Anonymous More than 1 year ago
Well written, fun to read Nothings better then a good crime novel...except a TRUE crime novel
hheaven More than 1 year ago
This is a fascinating subject, especially for someone who lived in the Hartford area for many years. BUT it is VERY poorly written, there seems (at least to me) to be no logic to it, more like loose rambling facts/thoughts strung together. I paid $3, about what it is worth, and am not sure I'll finish.
Anonymous More than 1 year ago
I found myself very bored read this book and forcing myself to finish it. Thd book looked very interesting but in the end i wouldnt recommend it.
Anonymous More than 1 year ago
I appreciated the background and historical details in this book
Anonymous More than 1 year ago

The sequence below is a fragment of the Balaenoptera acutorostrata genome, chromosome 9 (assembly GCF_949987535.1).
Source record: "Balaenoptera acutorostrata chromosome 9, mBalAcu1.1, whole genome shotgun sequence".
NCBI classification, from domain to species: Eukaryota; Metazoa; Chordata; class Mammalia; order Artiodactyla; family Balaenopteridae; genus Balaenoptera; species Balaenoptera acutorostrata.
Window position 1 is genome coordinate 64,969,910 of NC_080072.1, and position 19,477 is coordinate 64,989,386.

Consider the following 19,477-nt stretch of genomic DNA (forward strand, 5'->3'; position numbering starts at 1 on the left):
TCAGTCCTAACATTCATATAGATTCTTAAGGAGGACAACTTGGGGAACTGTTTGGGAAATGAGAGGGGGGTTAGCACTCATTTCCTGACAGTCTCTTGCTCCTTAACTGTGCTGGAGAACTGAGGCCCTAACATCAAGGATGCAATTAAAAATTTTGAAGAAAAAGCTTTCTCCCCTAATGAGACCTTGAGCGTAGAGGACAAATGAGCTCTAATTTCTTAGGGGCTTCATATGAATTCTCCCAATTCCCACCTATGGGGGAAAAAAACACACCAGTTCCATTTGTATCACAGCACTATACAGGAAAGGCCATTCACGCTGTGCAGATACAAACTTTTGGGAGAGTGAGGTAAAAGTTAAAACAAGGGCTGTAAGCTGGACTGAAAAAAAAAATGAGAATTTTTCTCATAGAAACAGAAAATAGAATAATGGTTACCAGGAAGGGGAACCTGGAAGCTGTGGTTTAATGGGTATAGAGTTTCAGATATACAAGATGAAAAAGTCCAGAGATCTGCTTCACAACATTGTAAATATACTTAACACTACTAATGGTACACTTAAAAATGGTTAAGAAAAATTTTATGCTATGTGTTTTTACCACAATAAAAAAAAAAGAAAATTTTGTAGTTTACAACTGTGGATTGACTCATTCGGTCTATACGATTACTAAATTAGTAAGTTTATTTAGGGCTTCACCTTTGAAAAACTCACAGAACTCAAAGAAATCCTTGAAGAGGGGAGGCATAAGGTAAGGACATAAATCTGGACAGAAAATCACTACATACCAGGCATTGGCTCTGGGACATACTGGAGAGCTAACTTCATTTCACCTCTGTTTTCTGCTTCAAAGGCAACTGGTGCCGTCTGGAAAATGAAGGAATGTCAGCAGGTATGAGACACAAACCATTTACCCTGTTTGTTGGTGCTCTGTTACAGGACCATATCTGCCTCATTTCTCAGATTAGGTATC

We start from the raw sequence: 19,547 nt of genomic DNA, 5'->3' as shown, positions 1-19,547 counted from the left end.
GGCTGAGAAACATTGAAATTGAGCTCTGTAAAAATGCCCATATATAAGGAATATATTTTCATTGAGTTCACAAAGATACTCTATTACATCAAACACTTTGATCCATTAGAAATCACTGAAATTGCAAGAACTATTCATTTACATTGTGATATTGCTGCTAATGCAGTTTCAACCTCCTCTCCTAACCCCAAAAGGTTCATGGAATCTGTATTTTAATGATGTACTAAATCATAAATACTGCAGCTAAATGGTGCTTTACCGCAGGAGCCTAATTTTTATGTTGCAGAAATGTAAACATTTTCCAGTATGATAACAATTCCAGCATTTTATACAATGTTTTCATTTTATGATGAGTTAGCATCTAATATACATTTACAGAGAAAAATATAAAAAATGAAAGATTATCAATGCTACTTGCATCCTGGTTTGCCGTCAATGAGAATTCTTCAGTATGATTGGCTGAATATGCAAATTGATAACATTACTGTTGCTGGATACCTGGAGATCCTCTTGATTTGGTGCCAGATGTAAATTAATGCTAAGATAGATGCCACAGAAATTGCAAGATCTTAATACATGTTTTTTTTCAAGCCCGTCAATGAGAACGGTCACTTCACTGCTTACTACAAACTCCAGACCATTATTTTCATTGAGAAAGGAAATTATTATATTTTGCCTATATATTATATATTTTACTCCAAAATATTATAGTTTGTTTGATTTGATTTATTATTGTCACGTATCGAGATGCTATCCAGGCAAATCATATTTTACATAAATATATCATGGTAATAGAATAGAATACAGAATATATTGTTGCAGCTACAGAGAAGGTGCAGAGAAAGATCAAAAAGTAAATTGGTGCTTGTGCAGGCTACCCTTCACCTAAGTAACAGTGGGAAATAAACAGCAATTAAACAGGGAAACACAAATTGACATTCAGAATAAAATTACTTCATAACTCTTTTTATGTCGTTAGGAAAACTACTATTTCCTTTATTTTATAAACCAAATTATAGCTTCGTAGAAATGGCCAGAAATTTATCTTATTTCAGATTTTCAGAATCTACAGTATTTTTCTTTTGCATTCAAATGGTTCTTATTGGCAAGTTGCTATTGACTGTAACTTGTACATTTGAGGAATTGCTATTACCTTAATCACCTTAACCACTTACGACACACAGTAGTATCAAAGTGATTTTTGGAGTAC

Amy was full of greed and many died fulfilling that goal! Excellent account of what happened and interesting history of that period of time.
ReadingWithMartinis on LibraryThing More than 1 year ago
I was lured into this book by the subtitle. Female serial killers are so rare, especially one that was killing people 100 years ago, that I decided to give this book a go. Unfortunately, this book turned out to be just OK. The story, while interesting, wasn¿t all that compelling. I didn¿t really care for the way the story was told, either. The author drug the story out longer than was necessary and there was a ton of detail about the weather and how hot it was during the summer of 1911. I¿m sorry, but I don¿t really care how hot it was. It added nothing to the story other than to make it longer.I think Phelps was trying to be very Truman Capote In Cold Blood with this book, and it just wasn¿t that kind of tale and it didn¿t work.I can¿t honestly say I would recommend this book. If you are a die hard true crime fan and want to read this book, get a copy from the library.
RidgewayGirl on LibraryThing More than 1 year ago